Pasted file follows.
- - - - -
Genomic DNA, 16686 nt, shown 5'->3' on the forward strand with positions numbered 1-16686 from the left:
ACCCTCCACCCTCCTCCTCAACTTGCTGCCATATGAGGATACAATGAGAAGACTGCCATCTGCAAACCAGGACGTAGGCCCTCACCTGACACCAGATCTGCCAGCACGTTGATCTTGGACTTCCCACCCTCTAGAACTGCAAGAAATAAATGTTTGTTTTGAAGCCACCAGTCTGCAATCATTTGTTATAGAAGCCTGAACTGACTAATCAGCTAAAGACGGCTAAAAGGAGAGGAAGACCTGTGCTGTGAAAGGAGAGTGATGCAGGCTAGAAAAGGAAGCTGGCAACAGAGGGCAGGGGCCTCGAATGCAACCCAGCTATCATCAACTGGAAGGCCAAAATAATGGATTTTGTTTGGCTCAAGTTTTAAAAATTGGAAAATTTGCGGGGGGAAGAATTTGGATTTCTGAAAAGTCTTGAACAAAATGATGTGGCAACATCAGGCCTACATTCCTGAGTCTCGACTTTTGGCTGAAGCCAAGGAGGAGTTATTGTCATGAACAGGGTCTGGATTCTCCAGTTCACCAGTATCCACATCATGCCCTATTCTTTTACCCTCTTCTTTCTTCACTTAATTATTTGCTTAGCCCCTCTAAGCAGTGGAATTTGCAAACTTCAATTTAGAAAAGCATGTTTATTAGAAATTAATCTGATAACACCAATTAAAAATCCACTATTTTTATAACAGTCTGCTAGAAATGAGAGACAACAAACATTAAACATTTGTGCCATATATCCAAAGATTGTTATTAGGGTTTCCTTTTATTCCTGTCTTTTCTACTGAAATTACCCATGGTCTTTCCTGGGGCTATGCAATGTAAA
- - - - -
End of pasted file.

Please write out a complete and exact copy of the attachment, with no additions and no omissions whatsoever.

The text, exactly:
Genomic DNA, 16686 nt, shown 5'->3' on the forward strand with positions numbered 1-16686 from the left:
ACCCTCCACCCTCCTCCTCAACTTGCTGCCATATGAGGATACAATGAGAAGACTGCCATCTGCAAACCAGGACGTAGGCCCTCACCTGACACCAGATCTGCCAGCACGTTGATCTTGGACTTCCCACCCTCTAGAACTGCAAGAAATAAATGTTTGTTTTGAAGCCACCAGTCTGCAATCATTTGTTATAGAAGCCTGAACTGACTAATCAGCTAAAGACGGCTAAAAGGAGAGGAAGACCTGTGCTGTGAAAGGAGAGTGATGCAGGCTAGAAAAGGAAGCTGGCAACAGAGGGCAGGGGCCTCGAATGCAACCCAGCTATCATCAACTGGAAGGCCAAAATAATGGATTTTGTTTGGCTCAAGTTTTAAAAATTGGAAAATTTGCGGGGGGAAGAATTTGGATTTCTGAAAAGTCTTGAACAAAATGATGTGGCAACATCAGGCCTACATTCCTGAGTCTCGACTTTTGGCTGAAGCCAAGGAGGAGTTATTGTCATGAACAGGGTCTGGATTCTCCAGTTCACCAGTATCCACATCATGCCCTATTCTTTTACCCTCTTCTTTCTTCACTTAATTATTTGCTTAGCCCCTCTAAGCAGTGGAATTTGCAAACTTCAATTTAGAAAAGCATGTTTATTAGAAATTAATCTGATAACACCAATTAAAAATCCACTATTTTTATAACAGTCTGCTAGAAATGAGAGACAACAAACATTAAACATTTGTGCCATATATCCAAAGATTGTTATTAGGGTTTCCTTTTATTCCTGTCTTTTCTACTGAAATTACCCATGGTCTTTCCTGGGGCTATGCAATGTAAA